Dog Breed Group: Working Dog
Life Span: 10-12 years
Weight: Male: 43-61, Female: 36-45
Height: Male: 24-27, Female: 22-25
Origin of Name: The Rottweiler is a breed of domestic dog, regarded as medium-to-large or large.
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The Roman Empire was the organized force behind the early years of Western Europe, and many of the tasks forever altered by the Roman genius for practical problem solving included dog breeding.
When the Roman armies were conquered and marched to the far corners of the world, they brought their flocks with them as food on the hoof. The army needed strict, durable dogs to move and protect the herd. Using the Asian Mastiff types as breeding stock, the Romans developed the distant ancestor of today's Rottweiler. For centuries armies struggled to contain Germanic armies, the so-called barbaric hoards, largely on the empire's northern borders. The dogs the Romans brought to these areas became the foundation for many German breeds.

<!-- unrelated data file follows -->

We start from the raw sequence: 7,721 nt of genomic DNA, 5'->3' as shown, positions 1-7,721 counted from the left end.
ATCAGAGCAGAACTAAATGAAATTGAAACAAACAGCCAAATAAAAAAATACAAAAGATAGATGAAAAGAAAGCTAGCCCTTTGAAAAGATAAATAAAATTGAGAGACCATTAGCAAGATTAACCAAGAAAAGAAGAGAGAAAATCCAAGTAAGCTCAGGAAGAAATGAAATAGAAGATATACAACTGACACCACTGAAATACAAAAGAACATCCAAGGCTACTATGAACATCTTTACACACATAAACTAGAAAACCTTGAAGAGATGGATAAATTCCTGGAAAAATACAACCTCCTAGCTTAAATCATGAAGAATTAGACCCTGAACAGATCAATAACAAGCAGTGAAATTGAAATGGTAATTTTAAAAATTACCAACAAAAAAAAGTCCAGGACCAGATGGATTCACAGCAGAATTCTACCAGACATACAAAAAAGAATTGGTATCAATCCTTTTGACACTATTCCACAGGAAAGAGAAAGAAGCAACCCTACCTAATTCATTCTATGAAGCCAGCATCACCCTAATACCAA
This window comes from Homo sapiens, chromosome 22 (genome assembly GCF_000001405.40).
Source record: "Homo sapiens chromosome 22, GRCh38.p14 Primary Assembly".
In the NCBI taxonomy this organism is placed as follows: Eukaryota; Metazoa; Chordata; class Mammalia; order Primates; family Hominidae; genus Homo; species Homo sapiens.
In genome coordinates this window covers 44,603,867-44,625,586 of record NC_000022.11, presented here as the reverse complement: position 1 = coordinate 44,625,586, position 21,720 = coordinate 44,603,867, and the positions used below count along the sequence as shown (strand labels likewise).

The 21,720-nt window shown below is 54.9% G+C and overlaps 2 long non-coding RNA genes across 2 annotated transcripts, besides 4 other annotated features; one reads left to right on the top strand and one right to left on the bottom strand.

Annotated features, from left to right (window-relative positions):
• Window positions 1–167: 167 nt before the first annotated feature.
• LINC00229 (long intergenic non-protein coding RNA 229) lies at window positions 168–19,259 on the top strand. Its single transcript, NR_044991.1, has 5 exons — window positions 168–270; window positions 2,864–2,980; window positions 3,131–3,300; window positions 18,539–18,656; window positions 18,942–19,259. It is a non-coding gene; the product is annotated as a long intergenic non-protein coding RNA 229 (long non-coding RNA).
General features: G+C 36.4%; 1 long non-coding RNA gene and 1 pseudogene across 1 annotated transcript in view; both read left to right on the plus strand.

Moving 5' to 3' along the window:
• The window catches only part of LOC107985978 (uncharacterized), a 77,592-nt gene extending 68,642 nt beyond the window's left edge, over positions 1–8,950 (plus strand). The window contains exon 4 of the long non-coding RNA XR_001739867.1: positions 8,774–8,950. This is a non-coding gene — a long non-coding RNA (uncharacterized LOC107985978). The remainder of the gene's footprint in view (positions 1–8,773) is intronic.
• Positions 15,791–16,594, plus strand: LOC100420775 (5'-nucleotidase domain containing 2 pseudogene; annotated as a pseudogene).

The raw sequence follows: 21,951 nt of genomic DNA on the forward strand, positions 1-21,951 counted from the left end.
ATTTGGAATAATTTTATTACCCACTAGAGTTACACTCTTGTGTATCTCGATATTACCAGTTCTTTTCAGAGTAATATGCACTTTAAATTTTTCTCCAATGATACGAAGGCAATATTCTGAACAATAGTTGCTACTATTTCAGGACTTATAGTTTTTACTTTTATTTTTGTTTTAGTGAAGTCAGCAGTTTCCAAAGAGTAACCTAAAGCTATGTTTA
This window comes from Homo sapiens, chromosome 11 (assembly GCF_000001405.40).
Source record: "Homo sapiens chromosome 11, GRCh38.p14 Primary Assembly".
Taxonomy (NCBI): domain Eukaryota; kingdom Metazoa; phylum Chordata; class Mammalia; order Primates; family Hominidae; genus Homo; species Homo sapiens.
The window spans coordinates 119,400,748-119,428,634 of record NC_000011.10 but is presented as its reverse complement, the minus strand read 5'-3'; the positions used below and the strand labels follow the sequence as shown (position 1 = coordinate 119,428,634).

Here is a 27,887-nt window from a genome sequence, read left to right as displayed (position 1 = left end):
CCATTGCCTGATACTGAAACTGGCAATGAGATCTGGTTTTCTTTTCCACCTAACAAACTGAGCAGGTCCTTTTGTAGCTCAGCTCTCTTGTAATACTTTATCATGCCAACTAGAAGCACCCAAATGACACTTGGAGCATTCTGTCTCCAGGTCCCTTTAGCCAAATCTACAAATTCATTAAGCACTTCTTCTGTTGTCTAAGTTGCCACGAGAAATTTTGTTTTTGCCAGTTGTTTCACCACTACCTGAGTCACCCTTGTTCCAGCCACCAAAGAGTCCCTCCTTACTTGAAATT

In the centuries following the fall of the empire, Roman driving dogs found work in the cattle town of Rottweil. It was here, transporting herds from the pasture to the market and protecting all concerned on the way from the bandits and headscarves, that they earned the name of Rottweiler Metzgerhund, or Butchers Dog of Rottweil.
The bread career ended in livestock with the rise of railroad cattle cars in the 1800s. They found new jobs as police dogs, personal guards, and blue-collar dogs capable of performing various heavyweights. Roti was among the first guide dogs for the blind, and in recent times he distinguished himself as a search-rescue worker at disaster sites such as Oklahoma City and the World Trade Center.
Considering the number of roles the breed has played during its long history, it is notable that the butcher's dog has changed little in form and temperament since its first German breed standard was formulated in 1901.